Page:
# Some Questions on Construction of Wiener Measure/Wiener Process

To pose my question, I first have to describe the construction which I use (due to Polletta): Assume that $$\Omega = \Pi_{t \in [0, \infty)} \dot{\mathbb{R}}$$ with topology of uniform convergence and sigma algebra $$\Sigma$$ generated by this topology. The way one can build a Wiener measure defined on the subset of continuous functions on this space is as follows: Let $$\Omega'= \Pi_{t \in \mathbb{Q}^+} \dot{\mathbb{R}}$$ and its sigma algebra $$\Sigma'$$ the sigma algebra generated by simple cylinders of the form $$C'(t_1,...,t_n,a_1,b_1,...,a_n,b_n)=\{\omega(t_i) \in [a_i,b_i)\}$$. We can define the Wiener measure on simple cylinders as $$\mu'(C'(T,A,B))= \prod_{i=1}^n \int_{a_i}^{b_i} g(x_i,t_{i+1}-t_i)dx_i$$ with g being the Gaussian distribution. This can be extended to $$\Sigma'$$. Defining Holder continuous functions on $$\Omega'$$ (denoted as $$\Omega'_c$$) one shows that this set has measure 1. Then define the embedding $$E:\Omega' \rightarrow \Omega$$ by: if continuous take it to is extension, if not take it $$0$$. Show that $$E$$ is measurable with respect to $$\Sigma'$$, $$\Sigma$$. This allows you to define a probability measure on $$\Omega$$ by $$\mu(A)=\mu'(E^{-1}(A))$$.

My first question is if I wanted to write down the measure for a cylinder set say $$C(t,U) \in \Omega$$ how would I do that? When I take $$t \in \mathbb{Q}$$, $$E^{-1}(C(t,U)) \neq C'(t,U)$$ since the inverse image does not contain the discontinuous functions, however discontinuous functions have measure $$0$$ so one has that the measure of this set should be $$\mu(C'(t,U))$$ which we know what it is. But if we take $$t$$ irrational, I would expect $$\mu(E^{-1}(C(t,U)))$$ still to be equal to $$\int_{U}g(x,t)dx$$. For this I tried writing $$E^{-1}(C(t,U))$$ as a limit of decreasing sets but could not. It is equal to $$\{ \omega' \in \Omega'_c | \lim_{t_i \rightarrow t} \omega'(t_i) \in U\}$$. Even when you attempt to write this as an intersection of sets, I could not find a way in which they would be decreasing and lead to some sort of limit. Could it could be written as some sort of "limit" $$C(t_i,U)$$ where $$t_i \rightarrow t$$ where $$t_i$$ are in $$\mathbb{Q}$$

My second question is how would you compute the expectation of a random variable that is not constant on the cylinders? Those which are constant is easy to do by writing $$\Omega$$ as union of cylinders and then using the measure define on each cylinder (like $$X(\omega)=\omega^2(t)$$)). I tried thinking about $$X(\omega)=\int_{0}^t\omega^2(s)ds$$ but could not even see if it was measurable or not.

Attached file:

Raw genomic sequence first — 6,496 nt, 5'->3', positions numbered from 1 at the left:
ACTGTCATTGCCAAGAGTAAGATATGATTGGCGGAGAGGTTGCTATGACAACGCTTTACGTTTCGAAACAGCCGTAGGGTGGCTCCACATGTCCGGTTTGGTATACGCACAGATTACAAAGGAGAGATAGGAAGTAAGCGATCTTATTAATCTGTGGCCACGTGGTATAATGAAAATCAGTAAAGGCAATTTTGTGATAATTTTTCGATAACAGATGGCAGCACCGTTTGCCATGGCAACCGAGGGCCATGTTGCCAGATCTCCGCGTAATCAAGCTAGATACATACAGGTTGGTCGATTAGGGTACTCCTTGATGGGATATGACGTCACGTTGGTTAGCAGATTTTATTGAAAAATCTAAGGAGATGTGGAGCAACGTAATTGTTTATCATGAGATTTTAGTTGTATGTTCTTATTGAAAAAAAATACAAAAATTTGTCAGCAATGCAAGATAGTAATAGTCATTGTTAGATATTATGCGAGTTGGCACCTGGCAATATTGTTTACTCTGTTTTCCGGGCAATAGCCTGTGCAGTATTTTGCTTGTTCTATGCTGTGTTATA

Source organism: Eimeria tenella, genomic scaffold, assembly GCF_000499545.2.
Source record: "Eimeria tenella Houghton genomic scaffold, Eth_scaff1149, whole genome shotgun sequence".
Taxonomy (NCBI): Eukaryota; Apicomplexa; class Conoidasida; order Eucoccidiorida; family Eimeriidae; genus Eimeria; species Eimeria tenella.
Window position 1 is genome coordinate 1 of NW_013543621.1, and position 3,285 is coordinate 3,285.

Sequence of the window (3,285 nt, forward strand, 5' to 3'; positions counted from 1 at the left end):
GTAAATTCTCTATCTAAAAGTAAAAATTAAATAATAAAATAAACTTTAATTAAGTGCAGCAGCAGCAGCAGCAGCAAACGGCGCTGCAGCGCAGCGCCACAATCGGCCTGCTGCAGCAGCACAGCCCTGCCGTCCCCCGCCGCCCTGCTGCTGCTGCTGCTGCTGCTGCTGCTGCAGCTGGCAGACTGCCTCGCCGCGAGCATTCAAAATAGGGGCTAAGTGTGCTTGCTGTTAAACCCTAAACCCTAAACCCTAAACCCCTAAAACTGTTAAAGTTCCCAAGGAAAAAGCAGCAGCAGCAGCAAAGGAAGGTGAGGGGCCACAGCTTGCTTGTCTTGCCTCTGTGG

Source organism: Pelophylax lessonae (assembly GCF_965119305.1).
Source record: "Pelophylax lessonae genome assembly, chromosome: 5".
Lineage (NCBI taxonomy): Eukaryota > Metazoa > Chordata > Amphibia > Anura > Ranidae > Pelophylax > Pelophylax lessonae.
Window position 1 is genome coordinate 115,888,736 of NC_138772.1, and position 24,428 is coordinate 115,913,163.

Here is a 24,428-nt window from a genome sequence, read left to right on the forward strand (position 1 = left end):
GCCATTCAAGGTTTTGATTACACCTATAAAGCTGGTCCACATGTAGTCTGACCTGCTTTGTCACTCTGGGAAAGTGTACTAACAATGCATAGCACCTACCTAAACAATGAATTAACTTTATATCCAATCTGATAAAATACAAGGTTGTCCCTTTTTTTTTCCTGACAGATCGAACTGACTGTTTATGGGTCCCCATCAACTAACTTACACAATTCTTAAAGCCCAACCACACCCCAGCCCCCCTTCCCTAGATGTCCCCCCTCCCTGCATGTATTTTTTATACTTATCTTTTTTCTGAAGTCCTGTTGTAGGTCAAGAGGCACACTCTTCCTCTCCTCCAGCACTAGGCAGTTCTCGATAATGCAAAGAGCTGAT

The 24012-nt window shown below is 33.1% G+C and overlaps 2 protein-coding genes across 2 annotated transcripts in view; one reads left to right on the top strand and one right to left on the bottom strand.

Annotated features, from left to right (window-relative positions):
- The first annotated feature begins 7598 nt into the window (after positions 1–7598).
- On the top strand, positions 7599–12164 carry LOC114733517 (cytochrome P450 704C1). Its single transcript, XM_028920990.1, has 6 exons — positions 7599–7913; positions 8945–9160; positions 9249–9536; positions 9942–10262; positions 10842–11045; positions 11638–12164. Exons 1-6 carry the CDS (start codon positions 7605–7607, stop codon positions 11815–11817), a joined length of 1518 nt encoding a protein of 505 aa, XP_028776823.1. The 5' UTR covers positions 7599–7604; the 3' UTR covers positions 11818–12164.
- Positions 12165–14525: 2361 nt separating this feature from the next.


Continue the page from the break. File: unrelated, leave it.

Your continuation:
Thanks

Okay, I think I got the answer. For $$t$$ irrational, let $$t_n$$ be an increasing sequence of rationals converging to $$t$$ and define the sets $$C'_n = C'(t_n,U)$$. If $$\gamma \in C'(t,U)$$ (defined using limits in $$\Omega'$$) then one can s,how that $$\gamma \in \text{liminf}(C'_n)$$ (assuming $$U$$ is open if $$\gamma(t) \in U$$ then for all $$t_n$$ large enough $$\gamma(t_n) \in U$$). So $$C'(t,U) \subset \text{liminf}(C'_n)$$. On the other hand of $$\gamma \in \text{limsup}(C'_n)$$ then, $$\gamma(t_n) \in U$$ for infinitely many $$t_n$$. Taking the limit $$\gamma(t) \in U$$ so $$\text{limsup}(C'_n) \subset C'(t,U)$$. This proves set theoretic limit of $$C'_n$$ is $$C(t,U)$$ hence $$p_{\Omega}(C'(t,U))=\lim_{n \rightarrow \infty} C'(t_n,U) = \int_{U} g(x,t) dx$$.
For the second one assume $$X(\gamma)=\int_0^t (\gamma(s))^2ds$$. Let $$X_n(\gamma)=\frac{1}{n}\sum_{i=1}^n \gamma(\frac{ti}{n})$$. Then $$X_n(\gamma)=f_n \circ M_{\frac{1}{n},...,t}$$ where $$M_{t}$$ is the process map of the Wiener process and $$M_T=M_{t_1,...,t_n}=(M_{t_1},...,M_{t_n})$$ and $$f(x_1,...,x_n)=\frac{1}{n}\sum_{i=1}^n x^2_i$$. So $$\mathbb{E}(X_n)=\int_{\Omega}f_n \circ M_T dp_{\Omega}= \int_{\mathbb{R}^n}(\frac{1}{n}\sum_{i=1}^n x^2_i) g(\frac{1}{n},x_1)g(\frac{1}{n},x_2-x_1)....$$ One can do the calculations and show that this is actually equal to $$\mathbb{E}(X_n)=\frac{1}{n}\sum_{i=1}^n \mathbb{E}(M^2_{\frac{ti}{n}})$$ which converges to the integral $$\int_{0}^t \mathbb{E}(M^2_s)ds=\int_0^t s = \frac{t^2}{2}.$$ I guess this could be derived using additivity of $$E$$ as well but $$X$$ was just a particular choice I wanted to see how to calculate expectations of more complex random variables and now I see that it is not really an issue whether if it is constant on cylinders or not.